News on the ‘Fall of the House of Murdoch Book’

My book on the scandal as it has erupted over the last year, and the 60 years of Murdoch history that prefigured it, is two thirds finished and on line to get funded for publication in mid July. (There will be paperback version announced soon). I always feel awkward pitching it here – though its my duty to the publishers – so instead, why not enjoy the opening chapter for free. Don’t feel under any obligation in any other way. This blog inspired me to write the book, and drew the attention of Tina Brown and (my hero) Harry Evans, and meant that I could write what I was destined and equipped to write.

I should be subsidising you lot!

Back soon with more exciting episodes of the Fall of the House of Murdoch. But meanwhile, if other commitments keep me silent and away for a while, know that I don’t forget my friends.  


  1. Do you have any ideas on why this isn’t a bigger story in the US? Could it be that he isn’t seen as such a monolithic figure here?

    BTW, you’ve got a great radio voice. I’ve been told I have the same. Unfortunately, I’ve also been told I have a face made for radio.

  2. fogiv

    Over 30,000 emails detailing corrupt payments to police by News International have been sent to the FBI by the Metropolitan Police.

    fucking wow.

  3. Shaun Appleby

    It is a sad admission that it consumes the dedicated efforts of wise, committed people like yourself to simply keep the basic checks and balances of Western liberal democracy on the straight and narrow.  But thank goodness you do.

    Watching the painful transition of the modern Republican party into a Confederate revival movement poses philosophical questions about human progress; we have already conceded so much that took decades, indeed centuries, to establish.  It was ever thus, I suppose; still…  One despairs.

    The greatest comfort I have had lately was a quote from Camus, “You must imagine Sisyphus happy.”  Heh.  I guess.

  4. Strummerson

    but you are one of my heroes mate.

    Every bit of amplification your voice gets and every bit of attention it gets feels like a victory to me.

  5. fogiv

    British Prime Minister David Cameron defended his embattled culture minister on Monday, saying he had seen no evidence he had acted improperly in a scandal over News Corp’s failed attempt to take over British pay television operator BSkyB.

    Cameron has resisted opposition demands for an immediate inquiry into the conduct of Culture Secretary Jeremy Hunt after allegations emerged of his close contacts with Rupert Murdoch’s News Corp media empire.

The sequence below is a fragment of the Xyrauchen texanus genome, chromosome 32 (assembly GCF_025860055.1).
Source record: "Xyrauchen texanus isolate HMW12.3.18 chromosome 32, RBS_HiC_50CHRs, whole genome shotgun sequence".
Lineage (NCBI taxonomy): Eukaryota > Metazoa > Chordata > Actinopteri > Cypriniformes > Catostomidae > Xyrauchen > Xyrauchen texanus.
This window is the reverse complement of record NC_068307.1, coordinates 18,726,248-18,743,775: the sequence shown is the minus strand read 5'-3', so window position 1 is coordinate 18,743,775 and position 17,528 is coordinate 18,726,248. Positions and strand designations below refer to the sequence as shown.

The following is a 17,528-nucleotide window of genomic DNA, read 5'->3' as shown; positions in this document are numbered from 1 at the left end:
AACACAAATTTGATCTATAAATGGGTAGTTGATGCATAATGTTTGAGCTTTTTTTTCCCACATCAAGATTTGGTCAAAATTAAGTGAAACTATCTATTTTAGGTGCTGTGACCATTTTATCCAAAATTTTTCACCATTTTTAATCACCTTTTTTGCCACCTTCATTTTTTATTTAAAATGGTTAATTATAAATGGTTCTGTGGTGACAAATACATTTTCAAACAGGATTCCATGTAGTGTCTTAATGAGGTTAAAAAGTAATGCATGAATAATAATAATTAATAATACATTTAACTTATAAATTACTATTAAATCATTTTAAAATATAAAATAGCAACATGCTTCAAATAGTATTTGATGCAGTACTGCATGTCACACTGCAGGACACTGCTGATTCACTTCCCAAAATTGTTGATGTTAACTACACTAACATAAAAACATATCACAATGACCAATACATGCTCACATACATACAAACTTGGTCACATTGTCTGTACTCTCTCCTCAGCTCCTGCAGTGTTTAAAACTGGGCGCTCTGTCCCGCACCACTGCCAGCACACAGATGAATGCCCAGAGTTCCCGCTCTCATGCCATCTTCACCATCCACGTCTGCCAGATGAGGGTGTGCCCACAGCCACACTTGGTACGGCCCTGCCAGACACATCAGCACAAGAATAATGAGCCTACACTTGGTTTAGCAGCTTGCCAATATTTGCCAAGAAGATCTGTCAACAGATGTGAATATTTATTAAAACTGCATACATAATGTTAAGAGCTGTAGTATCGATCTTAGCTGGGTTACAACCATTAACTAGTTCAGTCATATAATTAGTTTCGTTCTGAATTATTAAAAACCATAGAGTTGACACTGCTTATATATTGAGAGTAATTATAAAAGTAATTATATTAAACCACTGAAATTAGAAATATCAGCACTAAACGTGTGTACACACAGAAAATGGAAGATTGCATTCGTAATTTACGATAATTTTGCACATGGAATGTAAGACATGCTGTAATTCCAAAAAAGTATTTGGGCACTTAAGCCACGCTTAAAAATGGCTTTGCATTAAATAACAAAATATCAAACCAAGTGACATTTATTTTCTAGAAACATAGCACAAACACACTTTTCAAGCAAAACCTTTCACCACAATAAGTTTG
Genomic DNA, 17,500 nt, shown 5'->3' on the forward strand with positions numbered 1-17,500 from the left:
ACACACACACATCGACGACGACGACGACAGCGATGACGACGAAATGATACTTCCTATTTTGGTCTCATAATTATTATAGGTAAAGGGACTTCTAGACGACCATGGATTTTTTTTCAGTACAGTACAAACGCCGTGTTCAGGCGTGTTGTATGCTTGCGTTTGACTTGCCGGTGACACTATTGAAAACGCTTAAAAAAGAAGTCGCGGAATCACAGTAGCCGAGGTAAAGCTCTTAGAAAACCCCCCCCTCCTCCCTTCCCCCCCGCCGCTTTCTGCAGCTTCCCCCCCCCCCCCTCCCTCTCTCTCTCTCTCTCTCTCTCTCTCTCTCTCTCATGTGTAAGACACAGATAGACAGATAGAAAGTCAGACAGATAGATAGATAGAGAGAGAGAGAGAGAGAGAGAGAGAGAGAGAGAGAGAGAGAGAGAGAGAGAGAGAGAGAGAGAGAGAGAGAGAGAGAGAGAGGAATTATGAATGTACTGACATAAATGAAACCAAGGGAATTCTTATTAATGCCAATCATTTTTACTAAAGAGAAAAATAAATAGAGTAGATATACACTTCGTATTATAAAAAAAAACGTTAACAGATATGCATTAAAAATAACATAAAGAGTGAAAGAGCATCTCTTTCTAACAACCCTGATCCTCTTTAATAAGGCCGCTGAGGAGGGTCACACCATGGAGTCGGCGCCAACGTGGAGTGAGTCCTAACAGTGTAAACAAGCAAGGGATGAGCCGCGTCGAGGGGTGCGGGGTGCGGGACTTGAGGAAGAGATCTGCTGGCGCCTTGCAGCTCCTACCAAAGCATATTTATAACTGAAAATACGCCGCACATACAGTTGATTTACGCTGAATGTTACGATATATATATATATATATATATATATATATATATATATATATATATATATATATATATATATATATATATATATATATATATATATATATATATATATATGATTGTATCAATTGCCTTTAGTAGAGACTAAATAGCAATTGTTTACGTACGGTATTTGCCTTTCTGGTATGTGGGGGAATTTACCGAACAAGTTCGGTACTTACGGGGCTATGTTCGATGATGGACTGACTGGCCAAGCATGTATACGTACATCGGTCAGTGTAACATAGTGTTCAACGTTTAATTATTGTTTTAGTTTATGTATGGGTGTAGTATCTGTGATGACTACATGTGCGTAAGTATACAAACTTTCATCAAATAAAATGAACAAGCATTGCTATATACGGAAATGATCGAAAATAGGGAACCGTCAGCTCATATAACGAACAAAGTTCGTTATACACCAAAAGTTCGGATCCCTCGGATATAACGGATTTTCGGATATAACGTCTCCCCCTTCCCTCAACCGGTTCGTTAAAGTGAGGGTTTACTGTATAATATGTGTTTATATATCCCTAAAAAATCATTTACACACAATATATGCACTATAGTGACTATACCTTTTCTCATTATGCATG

A slew of emails released last week appeared to show Hunt’s office as an enthusiastic supporter of the bid, contradicting his official role as an impartial judge of the deal’s impact on media plurality. Murdoch withdrew the $12 billion bid in July.

    In a dramatic exchange in parliament, opposition Labour party leader Ed Miliband asked Cameron why he had not started a probe into Hunt, who was responsible for overseeing the bid.

    “The prime minister is defending the indefensible and he knows it. Protecting the culture secretary’s job …. and we all know why,” Miliband told Cameron, was sat next to Hunt throughout the raucous session.

    “The culture secretary has to stay to protect the prime minister. The prime minister has shown today he is incapable of doing his duty, too close to a powerful few, out of touch with everyone else,” Miliband added.

  6. Shaun Appleby

    Only the faintest glimmer of action here:

    Citizens for Responsibility and Ethics in Washington (Crew) has written to the chairman of the Federal Communications Commission, Julius Genachowski, calling on the regulator to pull the plug on Rupert Murdoch’s lucrative television licences on grounds of character.

    The letter argues that the final report of the UK Commons culture, media and sport committee, which concluded that Murdoch was not fit to run a major international company, had implications for the US regulators that they had now to act upon.

    Melanie Sloan, Crew’s director, said that the Murdochs had clearly failed the character test that is embedded within US media law as it is within British. “If they are not passing the character standard under British law, it seems to me that they are not going to meet the character standard in America.”

    Ed Pilkington and Dominic Rushe – Rupert Murdoch’s Fox broadcast licences targeted by US ethics group Guardian 1 May 12

    Hmmm…  I wonder.

  7. Shaun Appleby

    An oldie but I’ve got to admit that I seem to have lost the ability to remain aloof from some of this stuff (h/t Booman):

    But nothing got people as riled as when [Bill Nye, the “Science Guy”] brought up Genesis 1:16, which reads: “God made two great lights — the greater light to govern the day and the lesser light to govern the night. He also made the stars.”

    The lesser light, he pointed out, is not a light at all, but only a reflector.

    At this point, several people in the audience stormed out in fury. One woman yelled “We believe in God!” and left with three children, thus ensuring that people across America would read about the incident and conclude that Waco is as nutty as they’d always suspected.

    This story originally appeared in the Waco Tribune, but the newspaper has mysteriously pulled its story from the online version, presumably to avoid further embarrassment.

    Morgan Matthew – Bill Nye Boo’d In Texas For Saying The Moon Reflects The Sun Think Atheist 21 Feb 09

    For pity’s sake folks, we’ve been there.  “Christianity” as we are coming to understand it in North America is a thinly veiled anti-intellectual cult of stupidity and excuses self-righteous ignorance informed by prejudice, xenophobia and selfish parochialism.